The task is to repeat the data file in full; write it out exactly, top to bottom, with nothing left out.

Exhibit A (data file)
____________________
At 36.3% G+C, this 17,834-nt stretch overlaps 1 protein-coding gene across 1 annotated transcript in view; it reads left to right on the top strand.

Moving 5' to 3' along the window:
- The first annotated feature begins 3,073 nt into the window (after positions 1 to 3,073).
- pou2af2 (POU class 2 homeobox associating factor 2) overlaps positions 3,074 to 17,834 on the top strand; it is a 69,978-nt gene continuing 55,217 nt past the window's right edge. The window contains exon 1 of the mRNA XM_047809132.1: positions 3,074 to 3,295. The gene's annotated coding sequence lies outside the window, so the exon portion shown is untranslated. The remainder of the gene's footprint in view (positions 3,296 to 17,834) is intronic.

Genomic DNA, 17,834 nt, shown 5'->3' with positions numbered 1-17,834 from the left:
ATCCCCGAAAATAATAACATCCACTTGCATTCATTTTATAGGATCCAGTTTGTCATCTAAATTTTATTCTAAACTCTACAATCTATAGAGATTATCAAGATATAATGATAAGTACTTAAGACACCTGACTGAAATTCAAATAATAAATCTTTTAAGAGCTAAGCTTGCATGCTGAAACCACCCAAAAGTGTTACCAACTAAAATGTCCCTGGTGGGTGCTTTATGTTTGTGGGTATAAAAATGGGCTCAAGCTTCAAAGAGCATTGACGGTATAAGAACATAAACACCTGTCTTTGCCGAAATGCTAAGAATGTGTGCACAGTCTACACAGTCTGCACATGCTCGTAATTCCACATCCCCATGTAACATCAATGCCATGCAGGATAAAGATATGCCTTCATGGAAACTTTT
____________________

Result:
At 36.3% G+C, this 17,834-nt stretch overlaps 1 protein-coding gene across 1 annotated transcript in view; it reads left to right on the top strand.

Moving 5' to 3' along the window:
- The first annotated feature begins 3,073 nt into the window (after positions 1 to 3,073).
- pou2af2 (POU class 2 homeobox associating factor 2) overlaps positions 3,074 to 17,834 on the top strand; it is a 69,978-nt gene continuing 55,217 nt past the window's right edge. The window contains exon 1 of the mRNA XM_047809132.1: positions 3,074 to 3,295. The gene's annotated coding sequence lies outside the window, so the exon portion shown is untranslated. The remainder of the gene's footprint in view (positions 3,296 to 17,834) is intronic.

Genomic DNA, 17,834 nt, shown 5'->3' with positions numbered 1-17,834 from the left:
ATCCCCGAAAATAATAACATCCACTTGCATTCATTTTATAGGATCCAGTTTGTCATCTAAATTTTATTCTAAACTCTACAATCTATAGAGATTATCAAGATATAATGATAAGTACTTAAGACACCTGACTGAAATTCAAATAATAAATCTTTTAAGAGCTAAGCTTGCATGCTGAAACCACCCAAAAGTGTTACCAACTAAAATGTCCCTGGTGGGTGCTTTATGTTTGTGGGTATAAAAATGGGCTCAAGCTTCAAAGAGCATTGACGGTATAAGAACATAAACACCTGTCTTTGCCGAAATGCTAAGAATGTGTGCACAGTCTACACAGTCTGCACATGCTCGTAATTCCACATCCCCATGTAACATCAATGCCATGCAGGATAAAGATATGCCTTCATGGAAACTTTT